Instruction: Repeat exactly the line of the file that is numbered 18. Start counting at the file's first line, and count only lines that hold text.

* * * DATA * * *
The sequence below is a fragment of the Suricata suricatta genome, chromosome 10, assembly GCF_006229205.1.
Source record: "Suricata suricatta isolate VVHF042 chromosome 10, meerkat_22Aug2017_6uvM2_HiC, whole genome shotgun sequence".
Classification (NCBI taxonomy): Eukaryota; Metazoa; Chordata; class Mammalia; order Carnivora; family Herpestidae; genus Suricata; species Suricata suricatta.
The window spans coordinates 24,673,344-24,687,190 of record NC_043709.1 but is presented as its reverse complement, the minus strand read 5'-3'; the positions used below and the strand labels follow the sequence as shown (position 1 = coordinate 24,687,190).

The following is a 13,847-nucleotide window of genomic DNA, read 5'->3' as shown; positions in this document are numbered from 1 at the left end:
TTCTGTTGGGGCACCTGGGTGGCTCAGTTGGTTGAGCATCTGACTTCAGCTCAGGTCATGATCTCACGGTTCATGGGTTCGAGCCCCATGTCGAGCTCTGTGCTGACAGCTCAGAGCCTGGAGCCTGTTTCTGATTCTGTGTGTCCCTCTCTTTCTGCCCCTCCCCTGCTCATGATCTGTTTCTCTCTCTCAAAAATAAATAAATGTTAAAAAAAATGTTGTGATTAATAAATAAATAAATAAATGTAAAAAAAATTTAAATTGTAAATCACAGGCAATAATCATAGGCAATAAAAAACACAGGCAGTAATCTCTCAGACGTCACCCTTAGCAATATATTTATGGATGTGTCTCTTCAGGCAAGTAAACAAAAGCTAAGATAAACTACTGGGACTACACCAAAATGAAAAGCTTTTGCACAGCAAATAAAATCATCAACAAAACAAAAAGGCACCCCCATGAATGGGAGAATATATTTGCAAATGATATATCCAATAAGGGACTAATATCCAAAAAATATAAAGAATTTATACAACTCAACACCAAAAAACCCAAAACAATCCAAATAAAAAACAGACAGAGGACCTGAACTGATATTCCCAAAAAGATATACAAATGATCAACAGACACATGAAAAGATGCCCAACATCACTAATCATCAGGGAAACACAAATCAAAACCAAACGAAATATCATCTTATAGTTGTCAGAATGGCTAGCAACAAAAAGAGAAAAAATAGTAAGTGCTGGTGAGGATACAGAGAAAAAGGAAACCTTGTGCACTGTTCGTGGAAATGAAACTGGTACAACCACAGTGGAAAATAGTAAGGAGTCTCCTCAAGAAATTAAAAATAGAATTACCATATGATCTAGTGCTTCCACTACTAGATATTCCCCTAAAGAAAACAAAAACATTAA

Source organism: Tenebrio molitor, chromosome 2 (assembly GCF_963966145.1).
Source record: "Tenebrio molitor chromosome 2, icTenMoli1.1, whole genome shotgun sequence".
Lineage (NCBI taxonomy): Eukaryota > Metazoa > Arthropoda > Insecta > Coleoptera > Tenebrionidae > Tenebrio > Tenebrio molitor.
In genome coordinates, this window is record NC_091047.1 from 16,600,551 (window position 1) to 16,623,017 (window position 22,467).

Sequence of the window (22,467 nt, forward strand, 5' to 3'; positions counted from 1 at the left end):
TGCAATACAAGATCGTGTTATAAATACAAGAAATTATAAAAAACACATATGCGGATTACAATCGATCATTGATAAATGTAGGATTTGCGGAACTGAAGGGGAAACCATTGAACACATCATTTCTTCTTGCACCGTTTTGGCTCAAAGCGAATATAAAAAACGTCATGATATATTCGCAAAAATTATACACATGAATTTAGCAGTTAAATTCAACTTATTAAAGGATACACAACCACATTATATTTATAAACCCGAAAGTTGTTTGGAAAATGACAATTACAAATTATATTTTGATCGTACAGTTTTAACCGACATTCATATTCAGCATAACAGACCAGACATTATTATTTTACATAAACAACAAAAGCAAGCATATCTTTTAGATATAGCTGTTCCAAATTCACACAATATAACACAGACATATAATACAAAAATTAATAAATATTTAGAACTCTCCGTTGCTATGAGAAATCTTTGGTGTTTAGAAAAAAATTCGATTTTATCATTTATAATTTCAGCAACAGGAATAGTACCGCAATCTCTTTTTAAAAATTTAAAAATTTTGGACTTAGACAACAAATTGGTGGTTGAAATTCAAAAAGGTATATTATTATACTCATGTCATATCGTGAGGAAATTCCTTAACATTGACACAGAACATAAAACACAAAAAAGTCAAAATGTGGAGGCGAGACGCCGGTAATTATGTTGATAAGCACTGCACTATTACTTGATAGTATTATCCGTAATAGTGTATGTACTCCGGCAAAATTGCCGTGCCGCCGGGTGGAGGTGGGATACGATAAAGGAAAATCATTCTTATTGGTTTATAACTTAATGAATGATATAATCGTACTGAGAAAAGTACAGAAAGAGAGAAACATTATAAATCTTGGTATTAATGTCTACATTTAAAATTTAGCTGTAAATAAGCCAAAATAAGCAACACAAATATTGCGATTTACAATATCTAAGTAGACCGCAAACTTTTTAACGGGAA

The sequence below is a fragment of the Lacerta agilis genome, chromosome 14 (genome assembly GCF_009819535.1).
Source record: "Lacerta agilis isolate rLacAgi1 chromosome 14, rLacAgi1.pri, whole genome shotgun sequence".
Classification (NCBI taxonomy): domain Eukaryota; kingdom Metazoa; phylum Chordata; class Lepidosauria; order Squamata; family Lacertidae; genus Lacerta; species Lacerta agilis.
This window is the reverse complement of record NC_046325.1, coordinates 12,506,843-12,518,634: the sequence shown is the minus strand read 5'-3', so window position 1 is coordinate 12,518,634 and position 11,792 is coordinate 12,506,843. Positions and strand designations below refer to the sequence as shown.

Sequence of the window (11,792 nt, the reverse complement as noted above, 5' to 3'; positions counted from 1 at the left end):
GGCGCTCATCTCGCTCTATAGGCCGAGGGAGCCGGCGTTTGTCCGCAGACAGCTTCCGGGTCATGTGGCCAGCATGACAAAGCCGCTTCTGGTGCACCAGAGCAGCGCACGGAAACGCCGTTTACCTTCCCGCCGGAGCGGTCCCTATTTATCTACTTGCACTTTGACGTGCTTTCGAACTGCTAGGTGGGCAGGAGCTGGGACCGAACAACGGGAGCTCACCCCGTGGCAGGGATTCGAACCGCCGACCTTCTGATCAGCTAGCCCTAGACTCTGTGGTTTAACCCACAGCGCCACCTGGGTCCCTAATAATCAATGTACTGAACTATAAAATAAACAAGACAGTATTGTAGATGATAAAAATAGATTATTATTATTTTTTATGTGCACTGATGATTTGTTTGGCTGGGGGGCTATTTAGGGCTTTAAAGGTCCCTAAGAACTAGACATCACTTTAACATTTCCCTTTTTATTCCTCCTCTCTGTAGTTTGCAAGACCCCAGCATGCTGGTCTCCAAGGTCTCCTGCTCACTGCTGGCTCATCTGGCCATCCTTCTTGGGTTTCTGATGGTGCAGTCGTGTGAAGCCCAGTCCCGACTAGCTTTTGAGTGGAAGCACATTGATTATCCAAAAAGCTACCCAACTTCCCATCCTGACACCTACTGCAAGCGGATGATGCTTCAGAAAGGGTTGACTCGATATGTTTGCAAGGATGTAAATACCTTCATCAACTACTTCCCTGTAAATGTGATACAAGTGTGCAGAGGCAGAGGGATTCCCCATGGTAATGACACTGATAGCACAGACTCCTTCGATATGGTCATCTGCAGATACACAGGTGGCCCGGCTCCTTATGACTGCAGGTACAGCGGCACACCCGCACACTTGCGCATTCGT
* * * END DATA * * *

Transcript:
GGCGCTCATCTCGCTCTATAGGCCGAGGGAGCCGGCGTTTGTCCGCAGACAGCTTCCGGGTCATGTGGCCAGCATGACAAAGCCGCTTCTGGTGCACCAGAGCAGCGCACGGAAACGCCGTTTACCTTCCCGCCGGAGCGGTCCCTATTTATCTACTTGCACTTTGACGTGCTTTCGAACTGCTAGGTGGGCAGGAGCTGGGACCGAACAACGGGAGCTCACCCCGTGGCAGGGATTCGAACCGCCGACCTTCTGATCAGCTAGCCCTAGACTCTGTGGTTTAACCCACAGCGCCACCTGGGTCCCTAATAATCAATGTACTGAACTATAAAATAAACAAGACAGTATTGTAGATGATAAAAATAGATTATTATTATTTTTTATGTGCACTGATGATTTGTTTGGCTGGGGGGCTATTTAGGGCTTTAAAGGTCCCTAAGAACTAGACATCACTTTAACATTTCCCTTTTTATTCCTCCTCTCTGTAGTTTGCAAGACCCCAGCATGCTGGTCTCCAAGGTCTCCTGCTCACTGCTGGCTCATCTGGCCATCCTTCTTGGGTTTCTGATGGTGCAGTCGTGTGAAGCCCAGTCCCGACTAGCTTTTGAGTGGAAGCACATTGATTATCCAAAAAGCTACCCAACTTCCCATCCTGACACCTACTGCAAGCGGATGATGCTTCAGAAAGGGTTGACTCGATATGTTTGCAAGGATGTAAATACCTTCATCAACTACTTCCCTGTAAATGTGATACAAGTGTGCAGAGGCAGAGGGATTCCCCATGGTAATGACACTGATAGCACAGACTCCTTCGATATGGTCATCTGCAGATACACAGGTGGCCCGGCTCCTTATGACTGCAGGTACAGCGGCACACCCGCACACTTGCGCATTCGT